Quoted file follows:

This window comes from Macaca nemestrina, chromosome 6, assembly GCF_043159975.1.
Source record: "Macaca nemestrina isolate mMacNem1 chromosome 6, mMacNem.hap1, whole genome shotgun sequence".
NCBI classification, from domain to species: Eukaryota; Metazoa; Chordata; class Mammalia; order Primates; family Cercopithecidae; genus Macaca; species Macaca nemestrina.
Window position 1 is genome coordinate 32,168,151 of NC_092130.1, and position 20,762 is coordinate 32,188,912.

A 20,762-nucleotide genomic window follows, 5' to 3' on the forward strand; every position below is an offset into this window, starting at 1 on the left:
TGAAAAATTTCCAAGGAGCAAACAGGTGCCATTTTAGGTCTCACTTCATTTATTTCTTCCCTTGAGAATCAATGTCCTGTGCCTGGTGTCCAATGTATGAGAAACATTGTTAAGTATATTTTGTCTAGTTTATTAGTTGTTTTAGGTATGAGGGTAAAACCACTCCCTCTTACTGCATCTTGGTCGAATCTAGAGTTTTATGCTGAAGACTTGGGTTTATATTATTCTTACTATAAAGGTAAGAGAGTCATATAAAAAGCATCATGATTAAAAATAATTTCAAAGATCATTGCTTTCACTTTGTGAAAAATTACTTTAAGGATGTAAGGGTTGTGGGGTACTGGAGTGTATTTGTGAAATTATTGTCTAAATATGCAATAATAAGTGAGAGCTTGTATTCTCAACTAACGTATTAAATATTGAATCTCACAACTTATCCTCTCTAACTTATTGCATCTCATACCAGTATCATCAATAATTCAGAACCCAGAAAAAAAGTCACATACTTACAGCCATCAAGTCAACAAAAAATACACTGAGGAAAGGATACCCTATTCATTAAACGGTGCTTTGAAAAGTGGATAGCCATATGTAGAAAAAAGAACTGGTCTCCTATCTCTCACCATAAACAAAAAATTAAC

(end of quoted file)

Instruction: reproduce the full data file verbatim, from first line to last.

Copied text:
This window comes from Macaca nemestrina, chromosome 6, assembly GCF_043159975.1.
Source record: "Macaca nemestrina isolate mMacNem1 chromosome 6, mMacNem.hap1, whole genome shotgun sequence".
NCBI classification, from domain to species: Eukaryota; Metazoa; Chordata; class Mammalia; order Primates; family Cercopithecidae; genus Macaca; species Macaca nemestrina.
Window position 1 is genome coordinate 32,168,151 of NC_092130.1, and position 20,762 is coordinate 32,188,912.

A 20,762-nucleotide genomic window follows, 5' to 3' on the forward strand; every position below is an offset into this window, starting at 1 on the left:
TGAAAAATTTCCAAGGAGCAAACAGGTGCCATTTTAGGTCTCACTTCATTTATTTCTTCCCTTGAGAATCAATGTCCTGTGCCTGGTGTCCAATGTATGAGAAACATTGTTAAGTATATTTTGTCTAGTTTATTAGTTGTTTTAGGTATGAGGGTAAAACCACTCCCTCTTACTGCATCTTGGTCGAATCTAGAGTTTTATGCTGAAGACTTGGGTTTATATTATTCTTACTATAAAGGTAAGAGAGTCATATAAAAAGCATCATGATTAAAAATAATTTCAAAGATCATTGCTTTCACTTTGTGAAAAATTACTTTAAGGATGTAAGGGTTGTGGGGTACTGGAGTGTATTTGTGAAATTATTGTCTAAATATGCAATAATAAGTGAGAGCTTGTATTCTCAACTAACGTATTAAATATTGAATCTCACAACTTATCCTCTCTAACTTATTGCATCTCATACCAGTATCATCAATAATTCAGAACCCAGAAAAAAAGTCACATACTTACAGCCATCAAGTCAACAAAAAATACACTGAGGAAAGGATACCCTATTCATTAAACGGTGCTTTGAAAAGTGGATAGCCATATGTAGAAAAAAGAACTGGTCTCCTATCTCTCACCATAAACAAAAAATTAAC